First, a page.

In Ties that Bind, Deputy Grey and Patrick Rowen bond over their shared experience of fighting "with Old Hickory at New Orleans." That refers to the Battle of New Orleans, the last major battle of the War of 1812. The clash took place on January 8, 1815, just a few miles south of New Orleans, and involved the invading British (who were trying to capture control of the Mississippi River and the area of the Louisiana Purchase) and the defending Americans, lead by Gen. Andrew Jackson. (Jackson was later called Old Hickory as he was known to be tough as hickory.) The battle was a rout for the Americans, with 385 British and 13 Americans dead. Ironically, the war was over prior to the Battle, as the Treaty of Ghent, ending the War, had been signed in late December 1814 in Europe with the news reaching New Orleans in Feb. 1815.
To hear a short NPR report about the Battle, and its affect on Jackson's and America's political future, go to:
To read the wiki entry on the Battle, go to:
In Ties, Patrick Rowen refers to a Col. Henderson who "got his ass shot off in them Cypress Swamps." Presumably, this refers to the the 1st Regiment West Tennessee Militia's Col. James Henderson, who was killed in a skirmish on December 28, 1814. According a National Park Service web site, this is an account of the Henderson's action:
As reconstructed from available evidence, it appears that Henderson was to advance to his front through the woods north of the double ditch. When he reached the place where the fence approached the swamp (about 550 yards away) the colonel would pass around it and attack the right flank of the British column moving along the double ditch. Instead, through some apparent confusion in interpreting his orders, Henderson marched forward at a right oblique, passed the fence and crossed the double ditch near its junction with Rodriguez Canal, and continued in that manner until reaching the first drainage ditch. The movement put him opposite another column of Gibbs's soldiers that had meantime occupied the second ditch, thereby exposing his command to British fire from two directions, that from the group immediately in his front and that from the group he had originally intended to attack. Furthermore, Henderson's presence on that part of the field forced the American artillery to withhold its discharges against the British advance at that point.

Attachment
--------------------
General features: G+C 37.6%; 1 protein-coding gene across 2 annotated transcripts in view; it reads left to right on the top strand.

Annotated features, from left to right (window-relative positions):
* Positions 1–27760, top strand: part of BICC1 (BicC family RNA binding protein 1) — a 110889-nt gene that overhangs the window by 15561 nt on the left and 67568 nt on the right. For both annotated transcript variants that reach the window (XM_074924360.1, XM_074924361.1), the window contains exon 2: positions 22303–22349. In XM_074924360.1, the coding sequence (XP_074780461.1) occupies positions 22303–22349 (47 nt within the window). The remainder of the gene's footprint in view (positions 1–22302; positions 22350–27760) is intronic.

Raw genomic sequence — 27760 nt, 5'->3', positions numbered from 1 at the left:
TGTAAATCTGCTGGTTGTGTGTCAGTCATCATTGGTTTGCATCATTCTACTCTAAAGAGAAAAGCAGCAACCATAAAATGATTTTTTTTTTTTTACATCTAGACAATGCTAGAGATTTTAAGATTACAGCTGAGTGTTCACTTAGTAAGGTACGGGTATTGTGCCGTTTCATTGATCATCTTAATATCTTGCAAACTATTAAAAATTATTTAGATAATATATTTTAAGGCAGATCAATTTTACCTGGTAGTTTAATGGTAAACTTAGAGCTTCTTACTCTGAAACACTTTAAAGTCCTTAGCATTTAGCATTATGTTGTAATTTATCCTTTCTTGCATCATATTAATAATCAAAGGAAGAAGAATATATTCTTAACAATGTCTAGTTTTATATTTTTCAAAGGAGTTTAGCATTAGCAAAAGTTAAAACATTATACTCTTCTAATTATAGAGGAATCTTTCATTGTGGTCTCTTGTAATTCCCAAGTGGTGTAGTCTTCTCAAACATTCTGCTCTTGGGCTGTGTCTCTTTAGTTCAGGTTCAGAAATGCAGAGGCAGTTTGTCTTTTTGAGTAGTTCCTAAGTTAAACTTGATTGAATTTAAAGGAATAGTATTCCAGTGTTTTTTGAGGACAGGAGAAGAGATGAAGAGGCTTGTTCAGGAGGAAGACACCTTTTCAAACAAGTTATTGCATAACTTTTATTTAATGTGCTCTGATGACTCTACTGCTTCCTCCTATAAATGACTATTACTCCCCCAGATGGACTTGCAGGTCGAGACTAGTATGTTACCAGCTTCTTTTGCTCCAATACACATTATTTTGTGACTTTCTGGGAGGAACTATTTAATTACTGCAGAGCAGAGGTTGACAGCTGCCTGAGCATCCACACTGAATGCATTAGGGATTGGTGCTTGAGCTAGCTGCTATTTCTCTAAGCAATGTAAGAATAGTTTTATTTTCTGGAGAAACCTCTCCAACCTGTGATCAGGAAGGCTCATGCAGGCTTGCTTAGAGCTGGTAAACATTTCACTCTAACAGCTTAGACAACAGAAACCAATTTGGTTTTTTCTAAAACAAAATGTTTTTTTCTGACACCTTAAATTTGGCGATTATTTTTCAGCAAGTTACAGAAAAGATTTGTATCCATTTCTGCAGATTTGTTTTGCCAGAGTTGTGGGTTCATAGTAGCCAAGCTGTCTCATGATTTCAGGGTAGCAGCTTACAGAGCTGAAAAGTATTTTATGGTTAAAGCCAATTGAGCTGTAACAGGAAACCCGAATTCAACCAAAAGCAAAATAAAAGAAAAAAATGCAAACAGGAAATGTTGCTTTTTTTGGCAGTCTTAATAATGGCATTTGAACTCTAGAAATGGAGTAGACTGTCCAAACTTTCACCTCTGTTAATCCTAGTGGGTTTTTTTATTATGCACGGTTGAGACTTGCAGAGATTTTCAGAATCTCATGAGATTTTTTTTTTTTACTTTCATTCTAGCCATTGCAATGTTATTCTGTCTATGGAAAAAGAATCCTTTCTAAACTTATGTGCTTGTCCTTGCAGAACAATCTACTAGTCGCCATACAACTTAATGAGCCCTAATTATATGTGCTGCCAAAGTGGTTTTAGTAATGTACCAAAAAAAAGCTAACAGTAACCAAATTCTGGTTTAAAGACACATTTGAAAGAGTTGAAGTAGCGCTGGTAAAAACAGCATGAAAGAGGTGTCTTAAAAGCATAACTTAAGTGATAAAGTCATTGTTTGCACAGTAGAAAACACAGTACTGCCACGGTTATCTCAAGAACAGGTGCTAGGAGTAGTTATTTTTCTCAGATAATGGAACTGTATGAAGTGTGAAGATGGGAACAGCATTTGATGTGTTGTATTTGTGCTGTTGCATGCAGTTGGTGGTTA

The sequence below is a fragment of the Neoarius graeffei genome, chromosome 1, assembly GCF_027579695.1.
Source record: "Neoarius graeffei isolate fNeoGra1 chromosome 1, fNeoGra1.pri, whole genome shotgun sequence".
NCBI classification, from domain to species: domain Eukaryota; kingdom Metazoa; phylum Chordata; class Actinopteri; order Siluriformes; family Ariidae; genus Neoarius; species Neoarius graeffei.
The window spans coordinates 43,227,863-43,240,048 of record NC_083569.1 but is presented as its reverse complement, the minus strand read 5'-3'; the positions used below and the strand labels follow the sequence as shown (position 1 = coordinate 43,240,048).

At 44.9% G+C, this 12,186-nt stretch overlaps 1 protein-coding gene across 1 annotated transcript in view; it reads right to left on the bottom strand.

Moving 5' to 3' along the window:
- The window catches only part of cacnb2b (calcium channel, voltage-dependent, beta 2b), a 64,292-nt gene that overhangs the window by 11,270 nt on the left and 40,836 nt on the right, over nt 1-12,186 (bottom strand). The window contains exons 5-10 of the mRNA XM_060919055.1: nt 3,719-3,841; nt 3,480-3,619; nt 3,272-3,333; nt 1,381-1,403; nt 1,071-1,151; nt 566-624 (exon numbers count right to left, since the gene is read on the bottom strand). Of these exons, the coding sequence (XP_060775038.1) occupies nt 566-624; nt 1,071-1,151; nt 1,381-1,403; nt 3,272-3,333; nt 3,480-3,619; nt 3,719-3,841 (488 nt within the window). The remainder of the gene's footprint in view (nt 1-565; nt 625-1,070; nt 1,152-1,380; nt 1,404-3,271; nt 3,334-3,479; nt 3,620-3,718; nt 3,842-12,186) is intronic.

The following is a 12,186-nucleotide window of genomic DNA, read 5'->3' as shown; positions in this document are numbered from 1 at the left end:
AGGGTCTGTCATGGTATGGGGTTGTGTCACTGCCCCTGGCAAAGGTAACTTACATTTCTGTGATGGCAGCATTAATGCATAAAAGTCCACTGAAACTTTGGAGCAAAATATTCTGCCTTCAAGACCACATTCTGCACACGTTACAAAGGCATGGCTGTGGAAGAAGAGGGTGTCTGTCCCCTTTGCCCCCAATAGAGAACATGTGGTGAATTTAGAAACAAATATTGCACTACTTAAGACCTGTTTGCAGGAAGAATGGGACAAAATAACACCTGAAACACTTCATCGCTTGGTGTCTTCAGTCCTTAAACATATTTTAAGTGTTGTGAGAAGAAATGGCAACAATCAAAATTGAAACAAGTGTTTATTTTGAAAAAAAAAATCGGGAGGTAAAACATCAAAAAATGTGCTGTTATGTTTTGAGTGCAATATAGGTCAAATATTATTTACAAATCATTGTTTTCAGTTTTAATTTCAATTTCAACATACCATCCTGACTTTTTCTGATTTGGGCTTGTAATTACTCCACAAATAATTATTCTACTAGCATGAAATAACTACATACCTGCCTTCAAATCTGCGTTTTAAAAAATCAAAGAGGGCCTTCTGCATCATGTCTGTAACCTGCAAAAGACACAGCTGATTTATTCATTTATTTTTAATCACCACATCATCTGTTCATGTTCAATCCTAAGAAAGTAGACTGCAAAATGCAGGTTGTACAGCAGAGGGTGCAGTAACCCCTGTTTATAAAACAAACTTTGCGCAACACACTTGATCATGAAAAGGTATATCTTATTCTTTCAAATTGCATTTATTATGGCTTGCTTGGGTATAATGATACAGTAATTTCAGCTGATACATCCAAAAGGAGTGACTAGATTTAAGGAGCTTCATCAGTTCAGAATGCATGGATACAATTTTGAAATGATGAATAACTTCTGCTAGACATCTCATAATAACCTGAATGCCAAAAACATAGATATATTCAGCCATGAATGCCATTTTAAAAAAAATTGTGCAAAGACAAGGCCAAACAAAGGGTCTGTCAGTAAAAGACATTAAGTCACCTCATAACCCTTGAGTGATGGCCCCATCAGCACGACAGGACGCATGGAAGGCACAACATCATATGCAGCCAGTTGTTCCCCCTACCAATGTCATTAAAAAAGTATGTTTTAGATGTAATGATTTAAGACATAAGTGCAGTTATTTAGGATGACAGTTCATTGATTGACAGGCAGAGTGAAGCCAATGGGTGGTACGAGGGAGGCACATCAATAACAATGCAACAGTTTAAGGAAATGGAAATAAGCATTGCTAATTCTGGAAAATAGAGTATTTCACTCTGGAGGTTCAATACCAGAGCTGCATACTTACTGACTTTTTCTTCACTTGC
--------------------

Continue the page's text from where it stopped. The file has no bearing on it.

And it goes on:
Major Tatum described the expedition thusly:Whether the Colonel properly conceived the order given (verbally) or not, cannot now be ascertained. Certain it is that, instead of advancing under cover, he obliqued to his right and formed his party near the first Ditch and fronting the enemy in the second at least 100 paces to the right of the column he was to have attacked, and immediately in the range of the [supporting] fire intended from the batteries. In this position, he was attacked both in front & flank. This attack was repelled with great bravery but, as may be presumed, with little effect, as his fire was altogether directed against the party covered by the Ditch. The skirmish was short, the Colonel being killed after a few rounds and three of his men cut down nearly at the same time. A retreat was instantly commenced and effected without further loss. One of the men who had fallen in this conflict was discovered to be alive, shortly after the retreat was effected. He arose three times and attempted his escape, on the third attempt he kept on his legs and made towards the lines under a heavy discharge of musketry from the enemy. Major Simpson & Capt. Collins, of the division, discovering this attempt of the wounded man, leaped over the works, crossed the Ditch and ran to his assistance, accompanied by one or two privates. They reached the wounded man and conveyed him to the lines in safety under a most Tremendous discharge from the enemy's line and the column on the flank. It was as great an act of bravery as was witnessed on the lines during the siege.
In fact, Henderson County, Kentucky--the city of Lexington is in the county--was named after this Colonel.